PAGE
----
It’s pretty easy to take cheap shots at Singapore and its near manic shopping scene. It’s not just the quantity of department stores and high-end outlets that can grate, but the sheer volume of shoppers can overwhelm too. I realise some Singaporeans do have a job, but on most visits I’m struck by how it seems that the job is shopping.
On a recent visit I decided to take a stroll down Orchard Road early in the morning — before the shops opened (yes, 24-hour shopping is yet to come to Singapore) — and I found that bereft of people, Orchard Road’s massive footpaths really do make for some pleasant meandering — and some excellent public art — no need to bother with seeing what is on at the Singapore Art Museum!
On Tanglin Road, the Li Chen sculptures out front of the St Regis Hotel are some of the most striking I saw. Taiwanese by birth, Li Chen’s Dragon-Riding Bodhisattva is one of a number of pieces associated with the hotel.
The St Regis has an extremely well regarded art collection of more than 80 pieces, of which this sculpture is a part. Credited to the efforts of Cecilia Kwek, wife of the hotel’s owner, Kwek Leng Beng, she spent over six years putting together the collection before the Regis opened in 2007.
If you’re able to slip inside, another Li Chen piece stands right by the lobby entrance, while a doozy by the swimming pool has a Bodhisattva most definitely in the “I’m going to lay around like a beached walrus” phase of enlightenment.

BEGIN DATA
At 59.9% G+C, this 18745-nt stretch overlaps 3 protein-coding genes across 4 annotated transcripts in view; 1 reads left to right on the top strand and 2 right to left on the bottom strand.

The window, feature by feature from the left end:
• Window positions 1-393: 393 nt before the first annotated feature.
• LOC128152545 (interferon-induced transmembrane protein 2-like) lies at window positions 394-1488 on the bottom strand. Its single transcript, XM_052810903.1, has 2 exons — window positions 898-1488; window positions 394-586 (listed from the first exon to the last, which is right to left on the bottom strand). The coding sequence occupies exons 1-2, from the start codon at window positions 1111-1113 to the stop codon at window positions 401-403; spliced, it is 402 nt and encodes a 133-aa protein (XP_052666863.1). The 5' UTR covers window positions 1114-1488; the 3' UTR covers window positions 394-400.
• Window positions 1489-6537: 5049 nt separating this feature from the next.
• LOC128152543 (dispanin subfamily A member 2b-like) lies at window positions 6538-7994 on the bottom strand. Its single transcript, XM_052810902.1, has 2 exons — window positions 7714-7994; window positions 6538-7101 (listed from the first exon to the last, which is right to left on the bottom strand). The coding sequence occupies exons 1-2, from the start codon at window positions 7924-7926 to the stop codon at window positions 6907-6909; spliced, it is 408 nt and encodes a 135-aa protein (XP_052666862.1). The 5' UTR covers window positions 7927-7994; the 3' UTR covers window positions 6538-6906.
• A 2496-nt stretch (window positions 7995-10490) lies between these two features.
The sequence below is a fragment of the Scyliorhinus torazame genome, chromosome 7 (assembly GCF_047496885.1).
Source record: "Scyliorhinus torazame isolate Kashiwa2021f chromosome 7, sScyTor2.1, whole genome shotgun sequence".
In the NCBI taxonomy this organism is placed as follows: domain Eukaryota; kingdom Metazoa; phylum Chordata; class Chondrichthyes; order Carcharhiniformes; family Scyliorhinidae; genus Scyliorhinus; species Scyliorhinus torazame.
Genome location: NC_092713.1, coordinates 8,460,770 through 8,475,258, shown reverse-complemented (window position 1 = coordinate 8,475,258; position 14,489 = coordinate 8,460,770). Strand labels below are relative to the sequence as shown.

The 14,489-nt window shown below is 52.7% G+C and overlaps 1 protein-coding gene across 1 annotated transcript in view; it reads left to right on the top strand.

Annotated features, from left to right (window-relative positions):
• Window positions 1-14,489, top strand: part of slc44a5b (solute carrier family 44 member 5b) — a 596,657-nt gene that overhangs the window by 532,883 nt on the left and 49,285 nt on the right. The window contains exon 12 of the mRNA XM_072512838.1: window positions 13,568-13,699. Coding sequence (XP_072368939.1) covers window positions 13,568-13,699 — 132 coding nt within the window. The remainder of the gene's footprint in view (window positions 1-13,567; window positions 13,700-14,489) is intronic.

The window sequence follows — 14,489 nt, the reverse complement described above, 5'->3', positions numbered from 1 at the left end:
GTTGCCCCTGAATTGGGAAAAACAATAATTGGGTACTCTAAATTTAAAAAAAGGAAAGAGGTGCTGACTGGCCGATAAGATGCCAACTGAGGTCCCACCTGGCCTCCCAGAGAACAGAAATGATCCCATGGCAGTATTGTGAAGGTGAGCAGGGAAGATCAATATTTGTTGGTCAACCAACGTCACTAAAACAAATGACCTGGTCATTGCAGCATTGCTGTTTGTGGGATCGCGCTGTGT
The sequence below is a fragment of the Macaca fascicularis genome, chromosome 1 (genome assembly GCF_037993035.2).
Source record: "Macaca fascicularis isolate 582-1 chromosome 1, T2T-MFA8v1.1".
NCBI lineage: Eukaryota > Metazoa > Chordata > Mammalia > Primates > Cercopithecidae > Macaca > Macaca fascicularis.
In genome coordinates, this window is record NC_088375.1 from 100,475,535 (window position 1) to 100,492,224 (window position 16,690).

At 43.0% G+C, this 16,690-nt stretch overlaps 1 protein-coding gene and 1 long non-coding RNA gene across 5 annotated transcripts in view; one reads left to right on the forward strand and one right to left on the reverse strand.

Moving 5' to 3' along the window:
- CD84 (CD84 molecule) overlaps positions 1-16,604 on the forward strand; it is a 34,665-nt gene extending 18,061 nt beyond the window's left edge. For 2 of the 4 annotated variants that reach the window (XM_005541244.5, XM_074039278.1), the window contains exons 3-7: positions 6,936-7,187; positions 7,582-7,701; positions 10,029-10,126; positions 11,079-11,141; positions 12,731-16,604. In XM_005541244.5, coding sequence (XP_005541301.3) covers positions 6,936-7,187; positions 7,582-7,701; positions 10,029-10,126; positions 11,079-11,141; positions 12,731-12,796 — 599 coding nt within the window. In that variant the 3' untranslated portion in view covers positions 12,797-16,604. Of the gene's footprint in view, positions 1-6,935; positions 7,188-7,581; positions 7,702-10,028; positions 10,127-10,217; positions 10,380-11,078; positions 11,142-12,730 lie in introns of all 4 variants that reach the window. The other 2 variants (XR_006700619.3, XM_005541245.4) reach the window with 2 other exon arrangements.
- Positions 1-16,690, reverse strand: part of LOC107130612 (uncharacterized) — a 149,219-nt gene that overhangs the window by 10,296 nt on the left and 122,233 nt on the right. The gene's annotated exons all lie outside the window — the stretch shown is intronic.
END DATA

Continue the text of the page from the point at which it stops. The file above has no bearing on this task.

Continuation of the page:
Ng Eng Teng has been referred to as the grandfather of Singapore sculpture and his work can be found dotted around Singapore. The piece above, the aptly named Mother and Child, backs onto the Angus Steak House near the top end of Orchard Road, from where it gazes down onto the traffic. The sculpture was erected in 1980 but was moved to its current location in around 2008.
The Hilton was the first major hotel to be built along Orchard Road and on its facade you’ll see 15 panels courtesy of artist Gerard D’Alton Henderson. The entire work covers some 4,000 square feet and incorporates a mix of regional motifs and forms a striking contrast to the luxury boutiques below. Also note the Qin Shu Bao and Wei Chi Jing De in the foreground (well in the garden) with their double swords — Chinese traditional belief has the duo as guardians of doorways, hence their guarding positions before the hotel’s lobby entrance.
In front of the ION Orchard, you’ll find my favourite sculpture of the lot, Urban People by Swiss sculptor Kurt Laurenz Metzler. With this piece, Metzler strives to symbolise everyday life in Singapore and the sculptures convey the movement and dynamic nature of this in quite an extraordinary fashion.
A plaque on site quotes Metzler as saying: “My sculptures tell stories with amused irony, they converse, they become alive and they turn into theatre.”
Scattered around the entrance to Paragon, this un-named sculpture by Sun Yu Li was vaguely reminiscent of a UNICEF campaign I remember as a child, with flat, somewhat alien-like cutouts dashing left and right, or as in the photo above, into or out of the ground. It does capture the motion of Singapore, but not as well as the Metzler one above.
For more information
For further information on Singapore’s public art scene, check out the outstanding Singapore Public Art website. It has a nifty Google map that is especially useful for those who couldn’t remember the name of the shopping centre that the Sun Yu Li sculpture sat in front of …
By Stuart McDonald.
Last updated on 1st February, 2017.
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